In industries, aluminum has found wide usage particularly in a variety of aggressive and corrosion service environment [4]. Somehow, aluminium resists corrosion in these aggressive environments by the formation of a compact and strongly adherent film majorly composed of Al2O3, Al(OH)3 and AlO.OH on the surface [5, 6]. Regrettably, continued exposure of aluminium to these aggressive and corrosive environments causes the protection of aluminium by this thin film to fail. The failure of this film to protect aluminium has been attributed to the presence and concentrations of anions like Cl- [6, 7].

A practical, efficient and effective method of improving the longevity of aluminium after the failure of the formed thin film to protect it from corroding is by the use of corrosion inhibitor [8]. The mechanism of protecting aluminium in aggressive and corrosive environments has been reported to be by adsorption of corrosion inhibitors on the surface of aluminium [6, 8-10]. Works [4-6, 8, 9, 11] have shown that natural products derivable from agricultural byproducts inhibit aluminium corrosion. In fact, tannins have been demonstrated [12] to be good replacements for standard corrosion inhibitors. The major reasons are that unlike these standard corrosion inhibitors, tannins (as natural products) are environmentally friendly, easily available and cheap alternative corrosion inhibitors.

In the eastern parts of Nigeria, cashew trees abound and so are the nuts. The testa of the nuts, an outer covering of the cashew nuts (usually consisting disposal problems), are known to contain flavanoids [1]. As shown in Fig. 1, contained flavanoids possess electron rich centers known to inhibit metal corrosion [4, 6, 8, 10] namely: aromatic C=C, C=O and O-H. Electron rich sites possessed by CASTAN components, known to inhibit metal corrosion, led to its use in this study.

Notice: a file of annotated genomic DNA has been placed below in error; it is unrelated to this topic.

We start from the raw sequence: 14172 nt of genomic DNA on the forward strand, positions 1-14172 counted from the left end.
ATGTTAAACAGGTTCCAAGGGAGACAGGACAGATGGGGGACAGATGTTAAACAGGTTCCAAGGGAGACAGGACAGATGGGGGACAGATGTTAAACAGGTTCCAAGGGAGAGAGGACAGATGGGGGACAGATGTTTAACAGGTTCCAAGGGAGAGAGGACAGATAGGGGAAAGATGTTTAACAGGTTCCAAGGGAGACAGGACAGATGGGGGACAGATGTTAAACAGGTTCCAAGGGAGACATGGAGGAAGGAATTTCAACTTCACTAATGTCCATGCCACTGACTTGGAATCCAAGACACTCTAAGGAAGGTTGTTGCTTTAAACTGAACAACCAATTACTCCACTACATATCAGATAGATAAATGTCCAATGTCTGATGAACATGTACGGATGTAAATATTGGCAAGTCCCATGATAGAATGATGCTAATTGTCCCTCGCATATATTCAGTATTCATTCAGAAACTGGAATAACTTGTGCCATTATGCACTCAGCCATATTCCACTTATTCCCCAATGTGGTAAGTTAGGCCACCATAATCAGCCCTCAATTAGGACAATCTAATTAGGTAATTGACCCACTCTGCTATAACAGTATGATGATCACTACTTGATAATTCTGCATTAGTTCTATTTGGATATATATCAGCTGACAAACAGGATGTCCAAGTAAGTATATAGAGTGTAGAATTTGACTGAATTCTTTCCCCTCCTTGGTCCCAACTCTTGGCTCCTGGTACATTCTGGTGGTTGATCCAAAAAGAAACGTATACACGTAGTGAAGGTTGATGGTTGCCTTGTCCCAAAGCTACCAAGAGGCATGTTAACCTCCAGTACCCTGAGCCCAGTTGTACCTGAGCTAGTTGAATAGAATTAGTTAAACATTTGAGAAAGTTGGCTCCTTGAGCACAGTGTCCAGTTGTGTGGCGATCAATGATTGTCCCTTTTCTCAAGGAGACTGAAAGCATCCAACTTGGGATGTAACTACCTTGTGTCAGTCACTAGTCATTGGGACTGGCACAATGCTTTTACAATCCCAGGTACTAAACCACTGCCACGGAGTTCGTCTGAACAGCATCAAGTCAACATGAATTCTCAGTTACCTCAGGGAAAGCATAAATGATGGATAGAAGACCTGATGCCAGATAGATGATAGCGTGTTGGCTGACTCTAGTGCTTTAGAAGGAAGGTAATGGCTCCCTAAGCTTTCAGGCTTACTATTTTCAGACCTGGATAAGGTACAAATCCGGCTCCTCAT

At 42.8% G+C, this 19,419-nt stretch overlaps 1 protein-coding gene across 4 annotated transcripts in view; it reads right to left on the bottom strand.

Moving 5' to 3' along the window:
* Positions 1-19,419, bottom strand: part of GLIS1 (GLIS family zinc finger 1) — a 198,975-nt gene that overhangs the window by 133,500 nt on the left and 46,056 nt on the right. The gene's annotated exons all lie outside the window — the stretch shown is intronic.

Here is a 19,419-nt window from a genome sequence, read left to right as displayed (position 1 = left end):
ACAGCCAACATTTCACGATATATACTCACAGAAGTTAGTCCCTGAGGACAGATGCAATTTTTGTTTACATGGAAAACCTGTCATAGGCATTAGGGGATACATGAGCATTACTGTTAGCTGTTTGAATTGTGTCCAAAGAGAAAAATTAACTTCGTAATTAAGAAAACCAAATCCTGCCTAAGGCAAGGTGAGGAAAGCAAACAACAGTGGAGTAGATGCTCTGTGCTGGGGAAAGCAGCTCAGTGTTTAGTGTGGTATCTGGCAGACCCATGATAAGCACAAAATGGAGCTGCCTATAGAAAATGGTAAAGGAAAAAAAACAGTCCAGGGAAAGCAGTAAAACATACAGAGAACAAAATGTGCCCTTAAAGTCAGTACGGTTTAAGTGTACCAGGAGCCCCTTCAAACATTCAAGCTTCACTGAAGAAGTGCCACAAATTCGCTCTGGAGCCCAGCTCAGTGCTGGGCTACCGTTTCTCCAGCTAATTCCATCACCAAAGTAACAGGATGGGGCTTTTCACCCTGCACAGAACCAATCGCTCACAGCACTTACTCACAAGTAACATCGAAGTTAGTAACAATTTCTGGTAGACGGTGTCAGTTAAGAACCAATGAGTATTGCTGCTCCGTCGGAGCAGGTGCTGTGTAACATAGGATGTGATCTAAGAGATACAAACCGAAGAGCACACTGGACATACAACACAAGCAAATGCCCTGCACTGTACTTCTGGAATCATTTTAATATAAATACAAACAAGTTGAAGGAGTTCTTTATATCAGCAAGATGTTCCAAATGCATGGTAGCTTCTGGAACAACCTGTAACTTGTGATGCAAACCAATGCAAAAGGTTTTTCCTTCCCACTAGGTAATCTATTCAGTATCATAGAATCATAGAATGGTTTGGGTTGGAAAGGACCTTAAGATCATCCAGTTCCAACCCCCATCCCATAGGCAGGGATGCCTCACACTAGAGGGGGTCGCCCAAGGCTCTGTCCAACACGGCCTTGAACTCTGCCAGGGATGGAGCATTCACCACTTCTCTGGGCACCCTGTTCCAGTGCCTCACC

To understand the mechanisms by which corrosion inhibitors adsorb on aluminium, adsorption isotherms have been used. Commonest amongst these adsorption isotherms are: Langmuir, Freundlich, Temkin and El-Awady isotherms [6, 9-11, 13-15]. To ensure that the appropriate adsorption model was chosen, the chi-square (χ2) statistic has been used to analyze how well the tested adsorption models (Langmuir, Freundlich, Temkin and El-Awady) fit experimental data.

Determination of molecular structures and unraveling the correlations between molecular structures and reactivity have become possible using quantum chemical methods [14]. Routinely therefore, quantum chemical calculations have found extensive usage in corrosion inhibition studies. Recently, quantum chemical approach has been used to predict electron rich centers/sites of molecules which on adsorption onto metal surfaces, help to decrease the rate of metal corrosion in aggressive environments [14, 15]. As such, sites containing π-electrons and lone pair of electrons on double and triple bonds, and heteroatoms (nitrogen, oxygen and sulphur) respectively, have been implicated. This work therefore presents and demonstrates a good understanding of aluminium corrosion inhibition in hydrochloric acid solutions by CASTAN. This was achieved using statistical tools (χ2, analysis of variance (ANOVA) and regression) to analyze obtained experimental data. In addition, this present effort proposes a new mechanism for the kinetics of corrosion inhibition of aluminium in hydrochloric acid solutions.